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Thread: Bear spray

  1. #1
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    Default Bear spray

    Did anyone here ever had a encounter with a bear and had to use bear spray? I normaly have my 38 on my side when i am in the bush, but i just bought some bear spray. I was just wondering if the stuff works like they say it does.

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    About 10 years ago I sprayed a small blackie on fort rich and I think it kinda enjoyed it.

    Basically I was on weapons watch on one of the ranges that we were planning on using the next day. This little blackie came out and he wouldnt leave the area. we tried throwing rocks at it and chasing it off. I had a 9mm but didnt want to shoot it since he was just looking for food. We had some spray with us also. hit it in the snotlocker with spray and it ran about 10yards then returned. I think we were efffected more than the bear. It eventually left and I threw the rest of the spray in the trash.

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    Be careful of the wind when you spray that stuff. I was with someone who was testing a can of bear spray and the wind dragged the cloud of mist in my direction. It was so dispersed I couldn't see it but when I took a deep breathe my lungs and eyes felt like they were on fire. Hiking the rest of the day was a chore and I didn't feel right for a few days.

  4. #4
    Mark
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    Bear spray, hair spray.

    Both are made for people who are afraid of firearms.

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    Here is a web site with interesting research on bear spray and its effectiveness. http://www.absc.usgs.gov/research/br...epperspray.htm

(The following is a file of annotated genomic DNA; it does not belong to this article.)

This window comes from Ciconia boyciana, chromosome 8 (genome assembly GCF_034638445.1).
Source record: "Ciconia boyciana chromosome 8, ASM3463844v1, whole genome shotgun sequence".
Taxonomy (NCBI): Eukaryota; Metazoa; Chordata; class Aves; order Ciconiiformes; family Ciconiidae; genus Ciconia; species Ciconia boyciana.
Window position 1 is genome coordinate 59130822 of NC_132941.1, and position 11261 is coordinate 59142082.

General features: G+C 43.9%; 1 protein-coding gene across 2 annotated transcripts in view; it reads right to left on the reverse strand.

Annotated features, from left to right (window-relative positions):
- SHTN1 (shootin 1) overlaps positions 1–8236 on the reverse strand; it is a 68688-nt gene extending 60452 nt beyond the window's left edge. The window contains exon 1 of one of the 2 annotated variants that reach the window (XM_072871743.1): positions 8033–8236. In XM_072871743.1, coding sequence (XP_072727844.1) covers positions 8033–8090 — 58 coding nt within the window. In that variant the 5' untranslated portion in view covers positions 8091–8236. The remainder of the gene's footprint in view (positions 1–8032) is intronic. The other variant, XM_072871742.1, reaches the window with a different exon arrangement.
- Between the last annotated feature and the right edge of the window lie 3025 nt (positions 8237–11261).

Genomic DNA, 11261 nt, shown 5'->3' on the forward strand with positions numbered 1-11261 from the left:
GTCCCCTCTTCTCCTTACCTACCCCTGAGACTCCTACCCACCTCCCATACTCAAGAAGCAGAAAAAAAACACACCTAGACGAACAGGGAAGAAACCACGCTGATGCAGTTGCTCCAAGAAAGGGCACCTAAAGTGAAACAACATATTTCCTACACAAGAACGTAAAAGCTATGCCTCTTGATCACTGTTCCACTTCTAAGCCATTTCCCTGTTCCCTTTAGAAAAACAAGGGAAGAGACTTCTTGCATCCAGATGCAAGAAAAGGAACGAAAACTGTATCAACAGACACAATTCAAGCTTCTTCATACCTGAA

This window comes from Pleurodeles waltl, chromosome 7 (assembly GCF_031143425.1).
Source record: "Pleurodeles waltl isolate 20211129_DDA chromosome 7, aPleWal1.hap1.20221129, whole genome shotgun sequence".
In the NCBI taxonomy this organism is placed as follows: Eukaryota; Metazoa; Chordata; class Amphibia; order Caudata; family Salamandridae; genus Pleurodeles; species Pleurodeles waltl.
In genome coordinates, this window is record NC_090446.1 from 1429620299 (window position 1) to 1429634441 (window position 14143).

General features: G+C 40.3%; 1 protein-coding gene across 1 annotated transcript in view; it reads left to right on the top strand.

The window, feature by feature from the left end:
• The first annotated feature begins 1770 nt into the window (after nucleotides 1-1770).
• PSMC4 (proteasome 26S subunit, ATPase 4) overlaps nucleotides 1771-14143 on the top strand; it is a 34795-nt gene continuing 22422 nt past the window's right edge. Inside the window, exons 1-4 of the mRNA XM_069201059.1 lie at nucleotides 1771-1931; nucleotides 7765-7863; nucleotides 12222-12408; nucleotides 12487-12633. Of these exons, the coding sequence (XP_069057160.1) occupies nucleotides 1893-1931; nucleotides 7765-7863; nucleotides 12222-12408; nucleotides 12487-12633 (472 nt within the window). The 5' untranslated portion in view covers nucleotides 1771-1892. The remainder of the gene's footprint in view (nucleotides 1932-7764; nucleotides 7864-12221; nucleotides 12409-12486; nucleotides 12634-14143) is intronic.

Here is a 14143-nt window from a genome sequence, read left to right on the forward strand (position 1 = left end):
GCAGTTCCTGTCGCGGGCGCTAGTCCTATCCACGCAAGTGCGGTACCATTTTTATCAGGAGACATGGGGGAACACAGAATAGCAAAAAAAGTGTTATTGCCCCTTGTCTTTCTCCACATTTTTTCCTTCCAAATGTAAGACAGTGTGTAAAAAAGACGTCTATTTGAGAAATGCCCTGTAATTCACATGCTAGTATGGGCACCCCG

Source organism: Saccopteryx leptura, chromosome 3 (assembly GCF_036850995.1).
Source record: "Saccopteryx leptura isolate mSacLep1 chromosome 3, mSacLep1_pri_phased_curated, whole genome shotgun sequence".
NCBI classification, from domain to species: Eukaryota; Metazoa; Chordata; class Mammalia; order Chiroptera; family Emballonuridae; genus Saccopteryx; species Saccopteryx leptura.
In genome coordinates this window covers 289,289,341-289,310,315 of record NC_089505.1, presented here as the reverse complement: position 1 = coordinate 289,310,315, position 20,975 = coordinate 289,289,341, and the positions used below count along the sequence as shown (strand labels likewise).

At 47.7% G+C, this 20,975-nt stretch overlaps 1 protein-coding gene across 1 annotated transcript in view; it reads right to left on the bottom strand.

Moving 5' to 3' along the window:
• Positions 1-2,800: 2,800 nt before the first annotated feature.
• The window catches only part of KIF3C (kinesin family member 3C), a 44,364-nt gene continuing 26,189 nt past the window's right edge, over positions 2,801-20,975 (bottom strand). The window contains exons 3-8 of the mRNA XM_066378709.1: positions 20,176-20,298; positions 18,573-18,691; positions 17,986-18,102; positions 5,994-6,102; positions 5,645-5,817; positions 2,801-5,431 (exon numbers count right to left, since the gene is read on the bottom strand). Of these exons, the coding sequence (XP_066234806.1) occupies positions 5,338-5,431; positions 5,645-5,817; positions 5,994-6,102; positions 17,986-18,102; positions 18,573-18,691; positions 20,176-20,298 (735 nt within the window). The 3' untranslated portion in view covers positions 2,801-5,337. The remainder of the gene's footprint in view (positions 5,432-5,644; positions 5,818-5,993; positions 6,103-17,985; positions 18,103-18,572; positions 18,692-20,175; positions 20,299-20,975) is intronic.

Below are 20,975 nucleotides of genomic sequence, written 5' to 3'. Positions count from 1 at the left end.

Two things I appreciate about bear spray:
    -- it is frequently easier to carry and access than much heavier pistol/shotgun while hiking with gear.
    -- it is very safe to have around groups of people (Scouts, for instance) who may be unfamiliar with firearms. In group settings, it's also hard (within possibly a few seconds of reaction time) to know exactly what's in your field of fire in case your first shot at Yogi goes wide.

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    Member svehunter's Avatar
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    Quote Originally Posted by Mark View Post
    Bear spray, hair spray.

    Both are made for people who are afraid of firearms.
    that made me laugh!but i guess thats true :)

  7. #7
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    Quote Originally Posted by toofewweekends View Post
    Here is a web site with interesting research on bear spray and its effectiveness. http://www.absc.usgs.gov/research/br...epperspray.htm

    Two things I appreciate about bear spray:
    -- it is frequently easier to carry and access than much heavier pistol/shotgun while hiking with gear.